Friday, July 9, 2010

Great Puzzle

• There are 5 houses that are each a different colour.
• There is a person of a different nationality in each house.
• The 5 owners drink a certain drink. They each smoke a certain brand of cigarettes and also have a certain pet. No owner has the same pet, smokes the same brand of cigarettes nor drinks the same drink.
• The question is. “Who has the fish?”

1. The British man lives in the red house.
2. The Swedish man has a dog for a pet.
3. The Danish man drinks tea.
4. The
green house is to the left of the white house.
5. The owner of the green house drinks coffee.
6. The person that smokes
Pall Mall has a bird.
7. The owner of the yellow house smokes Dunhill.
8. The person that lives in the middle house drinks milk.
9. The Norwegian lives in the first house.
10. The person that smokes Blend, lives next to the one that has a cat.
11. The person that has a horse lives next to the one that smokes Dunhill.
12. The one that smokes Bluemaster drinks beer.
13. The German smokes Prince.
14. The Norwegian lives next to a
blue house.
15. The person that smokes Blend, has a neighbour that drinks water.

A and I spend hours on this puzzle, but we figured out the answer. Let me know if you want to know the answer.

Monday, July 5, 2010

4th of July

Don't worry, they are just lighting a snake. We had our usual wild and crazy 4th of July here on our street. It took me years to appreciate this holiday, but I'm now firmly in the pro-4th of July crazy fireworks camp. M has been talking about 4th of July since New Year's Eve, when a huge wind and rain storm precluded our use of the saved fireworks from last year. This afternoon this sign appeared on our fence:

Does this count as Language Arts if you're just (barely) 9 years old?

Tuesday, October 27, 2009

This used to be old growth forest

Our part of the world is a little short on natural disasters, as luck should have it. Tornados, hurricanes, tsunamis, massive earthquakes, floods, wildfires, locusts, venomous snakes, insects bigger than garden spiders--they were all in rare supply in my neighborhood when I was growing up. However, there was one spectacular event that I watched from the deck of my parents house in 1980. Of course I'm referring to Mt. St. Helens.

The news coverage and smaller eruptions leading up to the big event were fascinating and exciting, being a safe distance away but still in plain view. The big eruption itself was mesmerizing, as was the news footage of the gigantic trees lined up like matchsticks, bridges being washed away by mud, cities to the north being plunged into darkness by falling ash. I couldn't believe Harry Truman would just let himself be taken by the mountain. There was another eruption (now I can't remember if it was before or after the big one) while I was watching an old 1950s Vincent Price movie at the Movie House, and they stopped the movie and sent us home. Being up there on the mountain, however, gave me new appreciation for the massiveness of the eruption. Even 29 years later, it looks nothing like any other place in the Cascade Mountains. The amount of ash is just staggering. Apparently the bottom of the valley is about 300 feet higher now.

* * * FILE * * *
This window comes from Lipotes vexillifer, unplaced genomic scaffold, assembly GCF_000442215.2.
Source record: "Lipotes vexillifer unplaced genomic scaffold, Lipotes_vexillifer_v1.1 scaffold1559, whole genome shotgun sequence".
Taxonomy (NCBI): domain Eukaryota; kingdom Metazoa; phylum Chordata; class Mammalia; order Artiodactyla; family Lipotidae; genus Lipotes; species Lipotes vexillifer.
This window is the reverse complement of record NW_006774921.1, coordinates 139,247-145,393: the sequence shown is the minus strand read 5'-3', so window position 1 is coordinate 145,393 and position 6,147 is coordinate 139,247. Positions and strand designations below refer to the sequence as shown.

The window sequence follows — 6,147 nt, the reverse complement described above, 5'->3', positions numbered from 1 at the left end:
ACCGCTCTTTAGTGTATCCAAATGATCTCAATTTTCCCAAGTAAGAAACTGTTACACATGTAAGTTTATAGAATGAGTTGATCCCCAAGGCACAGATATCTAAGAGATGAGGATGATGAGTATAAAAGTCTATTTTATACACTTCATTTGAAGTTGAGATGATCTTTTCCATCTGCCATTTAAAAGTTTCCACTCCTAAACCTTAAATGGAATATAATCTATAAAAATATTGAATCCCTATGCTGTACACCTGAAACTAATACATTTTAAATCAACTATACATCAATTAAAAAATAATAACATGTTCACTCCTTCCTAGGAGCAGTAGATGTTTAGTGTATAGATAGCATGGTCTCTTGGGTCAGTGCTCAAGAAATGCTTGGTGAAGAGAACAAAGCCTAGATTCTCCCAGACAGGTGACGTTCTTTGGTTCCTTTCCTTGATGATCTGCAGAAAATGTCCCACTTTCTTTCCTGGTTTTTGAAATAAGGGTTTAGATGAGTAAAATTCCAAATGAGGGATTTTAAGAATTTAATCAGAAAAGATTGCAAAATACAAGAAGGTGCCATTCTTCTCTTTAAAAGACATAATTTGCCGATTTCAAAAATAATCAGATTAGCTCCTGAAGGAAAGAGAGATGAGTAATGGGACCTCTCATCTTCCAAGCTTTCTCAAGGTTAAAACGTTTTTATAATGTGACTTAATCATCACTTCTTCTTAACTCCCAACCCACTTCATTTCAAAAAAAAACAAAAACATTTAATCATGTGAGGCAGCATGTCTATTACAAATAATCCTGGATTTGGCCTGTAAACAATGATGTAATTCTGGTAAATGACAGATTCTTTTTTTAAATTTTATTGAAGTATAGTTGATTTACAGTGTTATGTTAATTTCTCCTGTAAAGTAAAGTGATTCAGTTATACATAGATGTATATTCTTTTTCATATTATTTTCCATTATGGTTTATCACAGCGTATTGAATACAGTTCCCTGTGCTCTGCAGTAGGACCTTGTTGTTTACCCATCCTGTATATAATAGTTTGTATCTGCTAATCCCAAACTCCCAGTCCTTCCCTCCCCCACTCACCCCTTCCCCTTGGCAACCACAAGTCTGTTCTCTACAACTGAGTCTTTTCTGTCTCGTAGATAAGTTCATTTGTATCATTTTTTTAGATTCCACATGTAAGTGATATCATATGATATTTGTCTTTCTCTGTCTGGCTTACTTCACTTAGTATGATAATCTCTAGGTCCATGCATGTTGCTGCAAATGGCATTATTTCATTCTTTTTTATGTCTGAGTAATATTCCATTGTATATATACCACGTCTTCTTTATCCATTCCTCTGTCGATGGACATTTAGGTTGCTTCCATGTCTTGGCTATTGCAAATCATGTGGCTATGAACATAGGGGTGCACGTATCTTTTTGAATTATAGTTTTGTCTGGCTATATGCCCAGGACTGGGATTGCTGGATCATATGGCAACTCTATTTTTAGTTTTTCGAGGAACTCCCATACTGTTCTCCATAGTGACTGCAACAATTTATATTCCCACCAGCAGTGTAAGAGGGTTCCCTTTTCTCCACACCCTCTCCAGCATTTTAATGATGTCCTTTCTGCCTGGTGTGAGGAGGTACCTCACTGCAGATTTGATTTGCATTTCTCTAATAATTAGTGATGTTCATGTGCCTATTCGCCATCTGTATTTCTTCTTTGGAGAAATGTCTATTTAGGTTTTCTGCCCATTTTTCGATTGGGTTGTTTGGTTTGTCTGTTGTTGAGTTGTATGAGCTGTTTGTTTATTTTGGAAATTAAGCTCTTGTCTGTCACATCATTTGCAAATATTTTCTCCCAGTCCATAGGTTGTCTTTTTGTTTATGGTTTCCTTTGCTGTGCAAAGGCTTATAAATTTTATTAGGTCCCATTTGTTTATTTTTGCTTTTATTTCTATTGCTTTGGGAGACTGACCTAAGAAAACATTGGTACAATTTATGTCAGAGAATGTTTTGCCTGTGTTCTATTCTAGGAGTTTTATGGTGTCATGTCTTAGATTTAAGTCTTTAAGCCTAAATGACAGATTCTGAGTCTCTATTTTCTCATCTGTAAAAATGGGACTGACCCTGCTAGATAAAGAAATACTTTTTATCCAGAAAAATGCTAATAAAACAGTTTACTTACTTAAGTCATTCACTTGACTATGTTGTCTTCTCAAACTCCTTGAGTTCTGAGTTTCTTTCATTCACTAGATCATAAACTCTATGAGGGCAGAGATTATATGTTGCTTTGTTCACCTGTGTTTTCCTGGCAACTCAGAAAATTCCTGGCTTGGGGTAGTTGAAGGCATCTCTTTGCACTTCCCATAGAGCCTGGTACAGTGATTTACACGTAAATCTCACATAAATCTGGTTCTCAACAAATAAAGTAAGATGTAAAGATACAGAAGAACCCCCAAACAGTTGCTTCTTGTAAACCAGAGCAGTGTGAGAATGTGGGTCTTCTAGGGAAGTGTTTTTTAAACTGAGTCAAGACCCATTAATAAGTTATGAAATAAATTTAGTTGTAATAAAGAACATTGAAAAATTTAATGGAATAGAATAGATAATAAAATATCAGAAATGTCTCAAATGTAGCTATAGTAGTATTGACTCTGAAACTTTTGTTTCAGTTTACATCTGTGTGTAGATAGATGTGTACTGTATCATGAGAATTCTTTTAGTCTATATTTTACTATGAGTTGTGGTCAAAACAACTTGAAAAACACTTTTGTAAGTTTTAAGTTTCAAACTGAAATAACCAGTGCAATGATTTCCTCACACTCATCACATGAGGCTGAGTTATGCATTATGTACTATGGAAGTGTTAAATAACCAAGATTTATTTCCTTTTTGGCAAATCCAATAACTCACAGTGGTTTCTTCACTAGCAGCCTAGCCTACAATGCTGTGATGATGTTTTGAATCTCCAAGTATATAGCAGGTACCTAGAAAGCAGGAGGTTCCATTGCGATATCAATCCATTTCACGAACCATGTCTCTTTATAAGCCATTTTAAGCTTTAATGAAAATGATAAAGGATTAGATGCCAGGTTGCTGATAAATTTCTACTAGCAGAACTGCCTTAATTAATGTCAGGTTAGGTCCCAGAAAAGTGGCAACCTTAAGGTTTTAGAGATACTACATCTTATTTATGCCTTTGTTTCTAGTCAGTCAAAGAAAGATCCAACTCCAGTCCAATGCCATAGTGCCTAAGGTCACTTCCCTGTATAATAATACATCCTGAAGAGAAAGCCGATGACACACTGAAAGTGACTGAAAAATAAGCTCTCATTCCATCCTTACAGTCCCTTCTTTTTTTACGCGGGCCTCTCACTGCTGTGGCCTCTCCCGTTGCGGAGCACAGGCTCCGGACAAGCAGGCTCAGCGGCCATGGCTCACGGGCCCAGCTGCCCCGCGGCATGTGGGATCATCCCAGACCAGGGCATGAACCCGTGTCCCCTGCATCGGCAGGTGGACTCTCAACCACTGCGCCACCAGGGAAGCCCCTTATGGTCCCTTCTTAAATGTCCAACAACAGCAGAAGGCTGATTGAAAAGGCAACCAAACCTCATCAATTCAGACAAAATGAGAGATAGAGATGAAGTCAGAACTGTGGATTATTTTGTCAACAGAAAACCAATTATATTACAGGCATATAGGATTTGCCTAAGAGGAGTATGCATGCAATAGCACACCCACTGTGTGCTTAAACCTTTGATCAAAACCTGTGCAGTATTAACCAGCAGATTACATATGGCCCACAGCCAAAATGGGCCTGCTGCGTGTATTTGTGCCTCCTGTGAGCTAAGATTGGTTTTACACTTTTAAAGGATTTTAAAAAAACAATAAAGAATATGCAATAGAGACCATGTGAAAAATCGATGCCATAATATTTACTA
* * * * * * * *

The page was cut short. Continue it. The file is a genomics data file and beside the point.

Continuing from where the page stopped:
Anyway, the trip to Johnston Ridge visitors center was well worth the 2+ hour drive. It still looks like a moonscape, with hardly tree to be found.
In this picture you can kind of see where the massive landslide tore up this ridge at 300+ miles per hours and sheered everything away down to the bedrock. (That is Mt. Adams is peeking over the top of the hills in the distance)
Most of the area around the visitors center is on the side of the ridge that was decimated, so we didn't see all the downed trees lined up like I expected to see. There were a few high up on the far hills, though.

And of course there were some signs of life, now that almost 30 years have past:

Thursday, October 22, 2009

Botany Lesson

This is just what I was hoping would happen with this on-line science curriculum the kids are doing through our charter school. M is a really interested in science, and I haven't managed to do nearly as much as he'd like in the past year or so, so I was hopeful that this curriculum would be a hit. So far M has given it pretty favorable reviews, and today after doing a unit on flower anatomy he got inspired do some hands-on science. We went and found a few remaining flowers and cut them to pieces to find all the interesting bits.